As you may already be aware, solid-state drives (SSDs) have a limited lifespan due to the limited number of writes that memory cells can handle. This is different from traditional mechanical hard drives. Therefore, it is crucial to know how much useful life your SSD has left, especially if you have been using it for a while. This will allow you to act in time before the SSD becomes unusable. In this article, we will discuss five programs that can help you determine the remaining lifespan of your SSD.
Although a modern SSD can potentially last a lifetime, knowing how much lifespan is left can help you avoid the risk of it going into read-only mode and prevent late reactions to potential problems. By taking a proactive approach and being prepared for the worst-case scenario, you can swap out your SSD for a new one before it fails completely. So let’s explore the available options to determine your SSD’s remaining lifespan.
Aida64, the best to know the life of your SSD
Aida64 is a software that has replaced the well-known Everest software, and it is widely regarded as the most comprehensive program for checking the status of hardware. The software offers a multitude of options for monitoring hardware, including the ability to check the remaining lifespan of an SSD in terms of percentage. To access this feature, simply open the program and navigate to the “Storage -> SMART” section where you will find all the relevant data.
From the screenshot provided, it can be observed that the SSD has been powered on for 243 days (which is equivalent to over 2 years of usage), and approximately 15.5 terabytes of data have been written to it. According to the data reported by the drive, it still has 96% of its life remaining. Therefore, there is no immediate cause for concern regarding the SSD’s health.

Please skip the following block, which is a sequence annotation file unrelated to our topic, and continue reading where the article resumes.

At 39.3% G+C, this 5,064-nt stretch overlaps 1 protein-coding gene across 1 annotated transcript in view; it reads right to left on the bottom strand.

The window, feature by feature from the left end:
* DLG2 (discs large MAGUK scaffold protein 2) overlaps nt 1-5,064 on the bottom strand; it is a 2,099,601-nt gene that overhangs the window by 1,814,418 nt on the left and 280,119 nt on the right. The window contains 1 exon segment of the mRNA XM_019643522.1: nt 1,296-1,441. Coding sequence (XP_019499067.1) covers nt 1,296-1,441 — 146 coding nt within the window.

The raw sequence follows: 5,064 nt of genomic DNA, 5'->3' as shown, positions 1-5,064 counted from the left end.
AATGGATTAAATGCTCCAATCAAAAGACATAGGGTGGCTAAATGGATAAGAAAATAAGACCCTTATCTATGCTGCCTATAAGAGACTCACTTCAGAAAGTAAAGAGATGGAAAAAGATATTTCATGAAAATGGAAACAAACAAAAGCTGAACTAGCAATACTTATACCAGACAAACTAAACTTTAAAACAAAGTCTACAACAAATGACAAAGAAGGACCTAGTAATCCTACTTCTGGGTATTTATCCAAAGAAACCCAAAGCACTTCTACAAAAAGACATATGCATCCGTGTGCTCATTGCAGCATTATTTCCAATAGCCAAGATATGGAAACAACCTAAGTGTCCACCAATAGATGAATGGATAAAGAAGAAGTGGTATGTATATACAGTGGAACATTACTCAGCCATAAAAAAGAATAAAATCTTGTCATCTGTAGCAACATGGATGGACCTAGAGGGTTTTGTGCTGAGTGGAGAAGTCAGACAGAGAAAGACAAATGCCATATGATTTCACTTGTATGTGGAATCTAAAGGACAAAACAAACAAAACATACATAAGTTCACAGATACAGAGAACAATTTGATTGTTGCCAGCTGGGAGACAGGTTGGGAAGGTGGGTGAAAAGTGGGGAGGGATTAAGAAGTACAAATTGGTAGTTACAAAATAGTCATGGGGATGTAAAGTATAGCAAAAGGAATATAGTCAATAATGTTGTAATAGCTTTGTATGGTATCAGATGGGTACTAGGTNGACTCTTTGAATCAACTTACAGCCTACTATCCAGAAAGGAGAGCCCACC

With CrystalDisk Info you will have to calculate it
CrystalDisk Info is a commonly used tool to check the health status of any storage drive. However, the program does not provide a precise estimation of the remaining lifespan of an SSD. Nevertheless, users can still estimate it on their own.
The software indicates that 15,860 GB have been written to our SSD, but to determine how much lifespan is left, we need to look at the unit’s TBW data and calculate it ourselves. In this example, the SSD has a durability of 1,400 TBW, and since approximately 16 TB has been written, we can estimate that we have about 90% of writes remaining. It is important to note that various tools may provide different information. In this case, CrystalDisk Info’s calculation is based on the SSD’s specifications rather than the actual data read by the software, making it theoretical.
SSDLife Pro gives you an approximate data
The software named “SSDLife” can give you an estimated figure of how much life your SSD has left based on the time it has been in use and its current wear. This estimate is quite accurate and provides a helpful indication of the health of your SSD.
As shown in the left screenshot, the program is indicating that the unit has approximately 10 years of remaining lifespan (note that this example is different from the previous ones mentioned).
HWiNFO also tells you the remaining life of the SSD
HWiNFO is a popular software among hardware enthusiasts for generating reports of a PC’s hardware and measuring its sensors in real-time. In addition to these features, it can also provide valuable information about the remaining lifespan of an SSD.
To check the remaining life of your SSD using HWiNFO, you need to navigate to the Disk Drives section and look for your SSD. The SSD will be listed under its type, for example, NVMe. In the “Device Status” section, you will find the remaining life time of the SSD, which is calculated in a way similar to Aida64.
Hard Disk Sentinel, the “other option”
HD Sentinel is a reliable program, despite its somewhat outdated interface, that can accurately determine the remaining life of your SSD.
The program HD Sentinel may have an outdated interface, but it still performs well in determining the remaining useful life of an SSD. In addition to showing the health status of the unit as a percentage, it also provides an estimation of the time remaining for the unit’s life (which can be found under “Estimated remaining lifetime”).